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Global Days of Action on Military Spending (April 5-18)

People across the globe are organizing local actions to decry current priorities that spend $1.75 trillion/year on arms when our planet is in crisis.

On April 5, the Stockholm International Peace Research Institute will release its annual report on world military expenditures. April 15 is U.S. Tax Day.

This year, April 5 - 18, have been designated as Global Days of Action on Military Spending (GDAMS), days to campaign against military spending and to promote spending on to life-affirming, sustainable social programs. The International Peace Bureau is coordinating plans at the international level. United for Peace and Justice is part of the U.S, planning group.

Click here to find ideas, resources and reports from previous years’ GDAMS.

April 4 is the anniversary of the assassination of Dr. Martin Luther King, and also of his remarkable speech, “Beyond Vietnam: Time to Break Silence,” delivered in 1967, exactly one year before his death. Identifying the U.S. government as “the greatest purveyor of violence in the world today,” Dr. King powerfully described the inextricable links between militarism, racism and poverty in the struggle for peace and justice. His words were both precautionary and prophetic, providing both a diagnosis and a cure – “a true revolution of values”—for our society’s gravest illnesses, “the giant triplets of racism, extreme materialism and militarism.” And they apply more than ever today.

Consider organizing a public participatory reading of “Beyond Vietnam” in your community as part of GDAMS. UFPJ has prepared a “how to” kit, with everything you need, including the text of the speech. (Whatever else you do, be sure to read or listen to this speech!)

Start planning a GDAMS action in your community now! And let the rest of the world know about it by adding it to the UFPJ events calendar.

Read on for further analysis and please support UFPJ by making a donation today.

The initial meeting for United for Peace and Justice (UFPJ) was in Washington, DC on October 25, 2002.  More than 70 peace and justice organizations agreed to form a new coalition to  coordinate efforts to end the war on Iraq.  Over the past ten years UFPJ grew to over 1400 member groups all around the world working on a broad range of issues.   Over this time we have turn public opinion around to oppose  both the wars in Iraq and Afghanistan.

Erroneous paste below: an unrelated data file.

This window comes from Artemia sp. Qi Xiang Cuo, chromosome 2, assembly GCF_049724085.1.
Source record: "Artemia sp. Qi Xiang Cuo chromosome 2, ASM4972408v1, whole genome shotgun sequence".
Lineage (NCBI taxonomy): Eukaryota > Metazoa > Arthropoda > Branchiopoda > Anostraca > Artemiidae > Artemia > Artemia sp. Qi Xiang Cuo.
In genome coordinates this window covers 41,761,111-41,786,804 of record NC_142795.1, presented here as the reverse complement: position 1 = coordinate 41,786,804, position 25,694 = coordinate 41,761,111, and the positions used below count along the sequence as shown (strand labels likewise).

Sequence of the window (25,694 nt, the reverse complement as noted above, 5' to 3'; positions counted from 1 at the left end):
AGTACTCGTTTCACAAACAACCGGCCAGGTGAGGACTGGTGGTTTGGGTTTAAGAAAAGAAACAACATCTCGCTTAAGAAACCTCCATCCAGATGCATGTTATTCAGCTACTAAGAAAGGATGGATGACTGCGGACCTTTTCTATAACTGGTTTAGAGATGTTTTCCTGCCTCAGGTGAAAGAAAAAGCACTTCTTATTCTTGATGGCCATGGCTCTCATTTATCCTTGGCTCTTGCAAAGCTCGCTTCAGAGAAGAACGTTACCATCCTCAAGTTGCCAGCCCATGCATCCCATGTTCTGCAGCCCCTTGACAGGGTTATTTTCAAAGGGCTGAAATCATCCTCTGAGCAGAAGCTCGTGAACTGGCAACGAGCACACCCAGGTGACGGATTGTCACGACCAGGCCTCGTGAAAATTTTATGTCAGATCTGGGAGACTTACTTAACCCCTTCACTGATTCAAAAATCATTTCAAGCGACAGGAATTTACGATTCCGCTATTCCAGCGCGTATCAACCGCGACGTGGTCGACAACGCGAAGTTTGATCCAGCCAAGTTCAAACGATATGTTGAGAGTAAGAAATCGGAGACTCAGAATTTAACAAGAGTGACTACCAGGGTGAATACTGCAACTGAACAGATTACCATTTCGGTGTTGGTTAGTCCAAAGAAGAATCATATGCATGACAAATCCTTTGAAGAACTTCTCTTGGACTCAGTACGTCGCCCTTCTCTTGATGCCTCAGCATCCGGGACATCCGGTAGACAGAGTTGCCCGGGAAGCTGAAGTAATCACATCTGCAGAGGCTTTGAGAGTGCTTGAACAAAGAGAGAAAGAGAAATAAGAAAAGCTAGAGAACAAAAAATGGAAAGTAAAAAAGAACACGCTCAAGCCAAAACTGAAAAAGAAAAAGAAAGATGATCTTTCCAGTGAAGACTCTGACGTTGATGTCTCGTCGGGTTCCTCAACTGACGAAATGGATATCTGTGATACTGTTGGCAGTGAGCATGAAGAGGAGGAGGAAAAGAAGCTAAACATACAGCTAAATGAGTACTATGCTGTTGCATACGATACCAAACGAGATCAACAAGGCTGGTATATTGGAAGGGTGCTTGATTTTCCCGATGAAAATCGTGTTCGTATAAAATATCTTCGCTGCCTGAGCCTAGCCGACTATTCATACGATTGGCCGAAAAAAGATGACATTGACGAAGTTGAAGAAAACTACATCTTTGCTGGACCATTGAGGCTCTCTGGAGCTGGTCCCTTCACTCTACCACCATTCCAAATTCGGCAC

The election of Barack Obama as  U.S. President followed by an economic crash meant we needed to re-organize.  UFPJ evolved from a coalition with a staff of seven and an office to an all volunteer network, coordinated by people across the country.   (To learn more about our work see our  list of accomplishments in the history section.)

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Today, UFPJ continues to serve as  a network  of hundreds of peace and justice organizations around the US and world.  Together we are working to end war and oppression, shift resources toward human needs, protect the environment and promote sustainable alternatives.    Our long-term goal is to grow a culture of justice, peace, equality, cooperation and respect.  We value diversity and respect the earth. We encourage member groups and individuals to engage in wide range of activities from educating their elected officials and the public to public witness actions, protests, street theater, nonviolent direct action and mass mobilization.


  • Supports movement building by providing a space for groups working on similar issues to collaborate and coordinate using common working groups, list serves and web resources.
  • Provides information on a range of issues and highlighting the connections between all of our struggles for peace and justice.
  • Promotes the actions, events, and campaigns of member groups.
  • Hosts educational conference calls for people to deepen their own understanding and analysis of critical issues we face.
  • UFPJ’s has a Coordinating Group that meets weekly to deal with the ongoing affairs of the network. It is made up of the 2 national co-conveners and the coordinators of each working groups. A  Steering Committee meets intermittently to shape future work and inform the overall strategy.  We currently have five  Working Groups: the Afghanistan Working Groups, the Nuclear Disarmament Working Group, the Legislative Working Group,  International Working Group and the Beyond War Working Group. Working Groups  meet regularly or as needed to coordinate their work.  Working groups are created as needed.

UFPJ also hosts numerous issue list serves for activists around the country to coordinate work and share ideas and resources and often coordinates conference calls for strategy among member groups and other activists.